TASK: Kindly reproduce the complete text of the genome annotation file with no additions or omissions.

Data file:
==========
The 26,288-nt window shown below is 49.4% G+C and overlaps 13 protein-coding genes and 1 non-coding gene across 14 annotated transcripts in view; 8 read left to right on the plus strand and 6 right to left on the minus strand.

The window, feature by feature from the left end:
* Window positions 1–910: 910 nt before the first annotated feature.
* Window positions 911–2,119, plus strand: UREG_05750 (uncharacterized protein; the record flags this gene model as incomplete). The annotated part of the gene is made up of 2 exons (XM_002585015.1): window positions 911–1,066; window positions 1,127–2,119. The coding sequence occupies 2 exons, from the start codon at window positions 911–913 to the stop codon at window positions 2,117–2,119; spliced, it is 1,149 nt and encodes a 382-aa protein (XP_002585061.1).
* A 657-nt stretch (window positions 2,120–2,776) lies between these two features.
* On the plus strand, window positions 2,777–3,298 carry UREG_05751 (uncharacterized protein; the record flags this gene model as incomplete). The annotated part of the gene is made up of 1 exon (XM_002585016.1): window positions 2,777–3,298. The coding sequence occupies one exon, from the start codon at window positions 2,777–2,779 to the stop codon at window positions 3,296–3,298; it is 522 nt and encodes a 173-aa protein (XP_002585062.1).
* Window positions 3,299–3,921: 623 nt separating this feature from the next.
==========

The 26,288-nt window shown below is 49.4% G+C and overlaps 13 protein-coding genes and 1 non-coding gene across 14 annotated transcripts in view; 8 read left to right on the plus strand and 6 right to left on the minus strand.

The window, feature by feature from the left end:
* Window positions 1–910: 910 nt before the first annotated feature.
* Window positions 911–2,119, plus strand: UREG_05750 (uncharacterized protein; the record flags this gene model as incomplete). The annotated part of the gene is made up of 2 exons (XM_002585015.1): window positions 911–1,066; window positions 1,127–2,119. The coding sequence occupies 2 exons, from the start codon at window positions 911–913 to the stop codon at window positions 2,117–2,119; spliced, it is 1,149 nt and encodes a 382-aa protein (XP_002585061.1).
* A 657-nt stretch (window positions 2,120–2,776) lies between these two features.
* On the plus strand, window positions 2,777–3,298 carry UREG_05751 (uncharacterized protein; the record flags this gene model as incomplete). The annotated part of the gene is made up of 1 exon (XM_002585016.1): window positions 2,777–3,298. The coding sequence occupies one exon, from the start codon at window positions 2,777–2,779 to the stop codon at window positions 3,296–3,298; it is 522 nt and encodes a 173-aa protein (XP_002585062.1).
* Window positions 3,299–3,921: 623 nt separating this feature from the next.